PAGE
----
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Cable monopolies hurt consumers and the nation

Choice and competitiveness are the casualties when big firms such as Time Warner and Comcast have no motive to upgrade speed or capacity.

August 23, 2013|Michael Hiltzik
  • In 2011 and 2012 combined, Time Warner spent $3.6 billion, or less than 9% of its $41 billion in revenue, to maintain and upgrade its data network.
In 2011 and 2012 combined, Time Warner spent $3.6 billion, or less than 9%… (Patrick T. Fallon, Bloomberg )

Suppose, for the purpose of argument, that by the time you read this Time Warner Cable and CBS have settled their schoolyard dispute over transmission fees, and your CBS and Showtime shows are available again on your Time Warner cable box.

Problem solved, right?

No. The problem's just beginning. I bet you know it, though you may not know you know it.

Let's say that as a Time Warner Cable residential customer, you made up for the loss of CBS programming by watching more on Netflix. Guess what: You almost certainly accessed your Netflix stream via your Time Warner Cable Internet service. You used Hulu? You watched that on Time Warner Cable. Videos via Amazon Prime? You watched them on Time Warner Cable. Spent more hours diddling around at home on your iPad's Wi-Fi connection? You got it through Time Warner Cable.

Feel monopolized yet?

The filthy little secret of home and business Internet data services in the United States is that the vast majority of Americans receive them from their local monopoly cable provider, the two largest of which are the increasingly rapacious and indolent Comcast and Time Warner Cable.

Sure, many also receive data services via their smartphones, but those are pale options for services requiring capacious high-speed data streams, such as video: Not only are their speeds lower than what can be provided via a pipeline to the home, but they commonly throttle data speeds after you use as little as 2 gigabits in a month. That's not enough to view a single high-definition feature film from Netflix.

Those figures come from Susan Crawford, a telecommunications expert at New York's Cardozo School of Law. She should know. The author of the recent book "Captive Audience: The Telecom Industry and Monopoly Power in the New Gilded Age" and a former special assistant to the Obama administration for science and technology, Crawford has been tracking the tightening death grip of the cable industry over our communications services for years.

"Cable has won; it's a monopoly now," she told me last week. "People are just waking up to that fact." More than 80% of new subscribers to high-speed Internet service are going with their local cable providers. It's not because they think those providers are just grand; it's because in most of the country there's no choice. Local cable service is a monopoly almost everywhere; fiber companies such as Verizon and AT&T, which have the technology to bring you higher speeds, won't spend the money to compete.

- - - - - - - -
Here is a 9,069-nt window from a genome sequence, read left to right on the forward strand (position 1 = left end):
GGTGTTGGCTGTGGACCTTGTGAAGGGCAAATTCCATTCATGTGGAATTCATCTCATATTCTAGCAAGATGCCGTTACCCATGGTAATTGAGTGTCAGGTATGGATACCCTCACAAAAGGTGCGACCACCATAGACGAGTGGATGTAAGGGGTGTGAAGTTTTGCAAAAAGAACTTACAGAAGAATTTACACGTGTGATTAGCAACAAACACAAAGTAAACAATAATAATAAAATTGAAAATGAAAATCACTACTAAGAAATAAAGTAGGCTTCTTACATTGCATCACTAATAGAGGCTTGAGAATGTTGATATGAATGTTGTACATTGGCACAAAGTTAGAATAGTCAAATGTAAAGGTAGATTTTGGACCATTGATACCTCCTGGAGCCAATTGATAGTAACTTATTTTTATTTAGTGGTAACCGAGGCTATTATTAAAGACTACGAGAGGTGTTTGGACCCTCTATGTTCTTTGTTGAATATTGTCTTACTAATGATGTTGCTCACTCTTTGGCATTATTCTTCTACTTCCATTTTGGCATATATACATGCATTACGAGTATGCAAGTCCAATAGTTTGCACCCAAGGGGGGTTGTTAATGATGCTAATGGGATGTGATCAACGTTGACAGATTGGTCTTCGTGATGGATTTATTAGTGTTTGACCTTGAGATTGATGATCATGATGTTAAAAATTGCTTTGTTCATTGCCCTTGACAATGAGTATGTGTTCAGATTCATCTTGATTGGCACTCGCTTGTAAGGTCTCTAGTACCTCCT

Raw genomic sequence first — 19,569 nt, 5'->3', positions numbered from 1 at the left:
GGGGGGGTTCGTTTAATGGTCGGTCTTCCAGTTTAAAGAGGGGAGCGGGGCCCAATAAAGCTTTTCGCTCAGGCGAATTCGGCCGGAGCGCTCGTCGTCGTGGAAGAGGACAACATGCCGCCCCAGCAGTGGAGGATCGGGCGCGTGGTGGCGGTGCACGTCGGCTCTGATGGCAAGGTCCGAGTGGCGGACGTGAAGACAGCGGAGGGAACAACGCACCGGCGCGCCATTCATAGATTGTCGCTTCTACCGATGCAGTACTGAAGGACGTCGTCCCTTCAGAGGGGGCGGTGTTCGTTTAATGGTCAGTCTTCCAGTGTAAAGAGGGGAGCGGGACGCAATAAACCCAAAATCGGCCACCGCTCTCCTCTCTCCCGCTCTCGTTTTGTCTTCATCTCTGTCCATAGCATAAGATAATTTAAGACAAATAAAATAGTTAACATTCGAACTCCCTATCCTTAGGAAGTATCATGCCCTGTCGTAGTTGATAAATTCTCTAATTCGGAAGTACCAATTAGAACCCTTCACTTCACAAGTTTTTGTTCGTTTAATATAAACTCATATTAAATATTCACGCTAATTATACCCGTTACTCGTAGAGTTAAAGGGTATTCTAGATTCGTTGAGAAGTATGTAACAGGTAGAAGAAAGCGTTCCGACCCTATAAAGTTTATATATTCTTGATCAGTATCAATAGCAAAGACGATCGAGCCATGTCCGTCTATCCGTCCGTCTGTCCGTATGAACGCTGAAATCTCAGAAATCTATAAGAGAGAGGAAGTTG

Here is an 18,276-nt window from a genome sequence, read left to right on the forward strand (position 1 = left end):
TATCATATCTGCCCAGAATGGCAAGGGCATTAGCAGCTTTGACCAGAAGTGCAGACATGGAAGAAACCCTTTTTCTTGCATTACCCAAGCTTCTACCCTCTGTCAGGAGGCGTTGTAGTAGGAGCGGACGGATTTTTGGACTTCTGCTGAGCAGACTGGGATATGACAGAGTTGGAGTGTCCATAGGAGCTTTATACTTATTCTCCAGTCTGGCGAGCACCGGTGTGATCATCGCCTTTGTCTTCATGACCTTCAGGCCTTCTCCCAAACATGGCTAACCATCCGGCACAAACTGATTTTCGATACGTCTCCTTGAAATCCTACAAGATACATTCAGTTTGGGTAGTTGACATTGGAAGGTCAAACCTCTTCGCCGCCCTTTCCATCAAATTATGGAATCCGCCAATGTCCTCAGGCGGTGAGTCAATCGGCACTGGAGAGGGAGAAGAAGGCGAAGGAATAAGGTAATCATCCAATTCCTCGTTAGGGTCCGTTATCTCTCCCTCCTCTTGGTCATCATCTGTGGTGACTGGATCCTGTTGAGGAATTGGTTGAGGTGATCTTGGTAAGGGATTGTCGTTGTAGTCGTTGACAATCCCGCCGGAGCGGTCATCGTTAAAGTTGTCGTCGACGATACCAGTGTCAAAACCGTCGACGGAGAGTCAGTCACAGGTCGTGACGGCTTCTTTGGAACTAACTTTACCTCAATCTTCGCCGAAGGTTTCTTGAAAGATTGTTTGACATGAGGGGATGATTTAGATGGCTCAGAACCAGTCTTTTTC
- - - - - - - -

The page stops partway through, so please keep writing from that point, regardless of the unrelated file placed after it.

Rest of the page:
And cable is only getting stronger. The Federal Communications Commission waved through the 2011 merger of Comcast with NBCUniversal, making the nation's No. 1 cable operator vastly more powerful. The industry's current concentration, which gives Comcast and Time Warner control over roughly 40% of the broadband Internet market, will increase if the FCC allows smaller companies to merge.

The implications are dire not merely for customer service, but for the nation's economic competitiveness. American business and political leaders obsessed with China's growing footprint in world trade seem to have missed that its government has set a goal of making fiber-optic connections available to 100 million households by 2015.

The U.S. has fallen way behind other developed nations in both the speed of our broadband connections and their cost. Last year the New America Foundation charted the best Internet connection you could find in 22 major cities around the world for the equivalent of $35 a month. In Hong Kong that will buy you a 500-megabit-per-second download connection; in Seoul, Paris, Berlin, and Bucharest, 100 megabits. In Los Angeles, from Time Warner, it will buy you 10.

In a way, that's misleading, because those Asian and European speeds come via fiber, and Time Warner's via a cable connection that might as well be from the Stone Age. But that disparity points to another flaw in U.S. communications policy. We've left the rollout of fiber connections in the hands of private companies that don't care to make the investment anymore.

Verizon's record shows why fiber connections are too important to be left to the private sector. The telecommunications giant started marketing its FiOS fiber service in 2005 as a higher-speed rival to the cable operators. It spent $23 billion on the venture. Then it stopped. Put bluntly, if FiOS isn't available in your neighborhood now, you're not getting it.

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